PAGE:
Televisa Tackles Split Production
Televisa used host
broadcaster service IPBrowseWeb, which allowed personnel located in Mexico to browse content, create clips
and even retrieve content with minimal delay over standard Internet
Televisa’s facility at the London International Broadcast Center (IBC) was
interesting for a variety of reasons.
most of the facility was located outside the IBC, in several buildings
and an OB van in the satellite compound. These buildings are connected by triax
and fiber to studios located inside the huge IBC complex.
Francisco Larios Sanchez, technical director of sporting events for
Televisa, explained that this situation was simply a space issue -- the Mexican
rightsholder acquired the rights quite late, and space inside the IBC building
was limited. Two other related Mexican stations with rights -- Azteca and
Televisa Deportes Network -- do have complete facilities inside the IBC.
But Televisa’s split is more than just the few hundred metres
between studio and technical rooms, it’s also between London and Mexico. Like
many broadcasters, Televisa sees value and savings in keeping a substantial
crew complement at home.
“Normally for these events we
have 200-220 people,” said Larios. “Now because so much is in Mexico, we have
just 110 people here, a big cost savings in hotels, flights, etc.”
As for the coverage, Larios said they were creating their own
variant of the Multichannel Distribution
Service (MDS), the11 ready-to-air channels of competition plus
Games news delivered via satellite by host broadcaster OBS.
doing our own MDS,” said Larios. “We receive the VandA package from OBS (48
signals) ... then do our own 10 signals focused on Mexican athletes and sports
favored by Mexico.”
Most of the 10 signals -- delivered
to Mexico using fiber -- were live. Televisa was on-air with Games programming
from 6 a.m. to 9 p.m. daily. Beyond the live signals, program production took
place both in Mexico and in London.
SERVERS AT THE CORE
The browse, duplication and content access benefits of a server
infrastructure and its associated software were central to Televisa’s production.
Televisa had two EVS
IPEdit stations, one
in London and one in Mexico. Likewise, both sides of the split facility had a
single IPDirector station.
Both Televisa’s London facility and its Mexican
production rooms were connected to the host broadcaster servers via the host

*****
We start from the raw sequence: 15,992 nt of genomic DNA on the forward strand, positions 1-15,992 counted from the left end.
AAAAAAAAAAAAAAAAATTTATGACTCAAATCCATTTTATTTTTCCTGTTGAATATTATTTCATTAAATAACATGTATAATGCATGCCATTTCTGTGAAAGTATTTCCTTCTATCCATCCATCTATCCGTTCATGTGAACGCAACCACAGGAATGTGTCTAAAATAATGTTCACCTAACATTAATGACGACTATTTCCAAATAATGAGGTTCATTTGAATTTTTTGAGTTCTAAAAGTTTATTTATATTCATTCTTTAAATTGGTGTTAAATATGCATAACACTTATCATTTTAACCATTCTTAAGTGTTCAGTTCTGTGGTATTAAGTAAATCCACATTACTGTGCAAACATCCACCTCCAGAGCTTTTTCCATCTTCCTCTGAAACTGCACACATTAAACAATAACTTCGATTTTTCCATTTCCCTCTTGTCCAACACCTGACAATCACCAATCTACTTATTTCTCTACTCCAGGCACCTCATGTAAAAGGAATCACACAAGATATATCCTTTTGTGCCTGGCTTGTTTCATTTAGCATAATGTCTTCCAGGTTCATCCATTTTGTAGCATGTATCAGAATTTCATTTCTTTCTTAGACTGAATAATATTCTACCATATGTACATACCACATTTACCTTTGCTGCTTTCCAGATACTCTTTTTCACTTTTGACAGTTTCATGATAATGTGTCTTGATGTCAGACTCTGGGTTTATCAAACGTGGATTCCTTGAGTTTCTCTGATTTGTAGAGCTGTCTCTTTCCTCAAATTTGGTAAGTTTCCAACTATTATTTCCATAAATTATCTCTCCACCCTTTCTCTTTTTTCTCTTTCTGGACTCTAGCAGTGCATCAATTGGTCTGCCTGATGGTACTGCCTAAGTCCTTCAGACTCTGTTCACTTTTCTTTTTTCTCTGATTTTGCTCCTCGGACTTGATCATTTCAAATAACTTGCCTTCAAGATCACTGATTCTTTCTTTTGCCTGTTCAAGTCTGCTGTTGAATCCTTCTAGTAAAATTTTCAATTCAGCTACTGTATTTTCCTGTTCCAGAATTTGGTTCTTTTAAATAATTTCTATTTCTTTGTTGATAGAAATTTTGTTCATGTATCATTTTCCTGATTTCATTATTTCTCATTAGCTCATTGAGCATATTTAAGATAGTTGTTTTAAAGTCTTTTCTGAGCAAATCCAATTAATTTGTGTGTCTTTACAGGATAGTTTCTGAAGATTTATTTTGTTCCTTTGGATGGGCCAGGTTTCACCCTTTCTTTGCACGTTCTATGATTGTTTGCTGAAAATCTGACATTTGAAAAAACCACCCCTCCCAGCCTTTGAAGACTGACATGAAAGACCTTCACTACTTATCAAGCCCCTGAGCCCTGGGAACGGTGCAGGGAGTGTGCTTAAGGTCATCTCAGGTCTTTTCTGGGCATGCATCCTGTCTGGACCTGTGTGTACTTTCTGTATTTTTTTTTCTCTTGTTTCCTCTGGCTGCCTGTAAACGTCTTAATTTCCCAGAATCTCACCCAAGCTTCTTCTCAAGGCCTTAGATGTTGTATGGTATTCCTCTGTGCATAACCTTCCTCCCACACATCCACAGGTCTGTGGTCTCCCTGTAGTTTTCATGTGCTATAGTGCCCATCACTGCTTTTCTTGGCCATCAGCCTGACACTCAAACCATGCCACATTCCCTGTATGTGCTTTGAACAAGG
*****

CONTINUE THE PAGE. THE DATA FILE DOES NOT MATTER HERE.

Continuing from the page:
broadcaster Browse Service. This service
placed an EVS server within a rightholding broadcaster facility. Production
personnel in Mexico or London could use EVS IPBrowse software to look at lo-res
browse copies of content before picking only needed content for HD-res
delivery to the EVS server in the facility.
Televisa had two EVS IPEdit stations, one in
London and one in Mexico. Likewise, both sides of the facility had a single
Televisa installed an active storage server integrated with Sienna storage to
get a backup and to keep the content for historic purposes. This content was
recorded in SD and was also connected with the Mexico facility, which could get
TOUCHING THE FUTURE
Televisa was also
experimenting with a new-in-London host broadcaster service called IPBrowseWeb. This service allowed
producers and production personnel located offsite to browse content, create
clips and even retrieve content with minimal delay over standard Internet
the 48 signal VandA package from the host broadcaster and turned around its own
ten signal package focusing on Mexican athletes and sports favored by Mexico.
Larios said Mexico-based personnel could
see (in lo-res) competition material within 1 second of its arrival on the host
servers. As for delivery of hi-res content, they restricted this to clips of 5
minutes or less.
“In this guy kind of an operation with
many editors and producers in Mexico, it’s a way for the off-site staff to be
more involved, they can know immediately what’s happening and can get some
A Mexican in long jump is an example
of how IPBrowseWeb was used. In this case, the international feed had just one
of his jumps, so Televisa could use IP Web to pull his additional jumps, a
small amount of content, across the web.
“This will get
more use in the future for sure,” said Larios, a 36-year veteran of the
industry. “Every event costs more with less space.”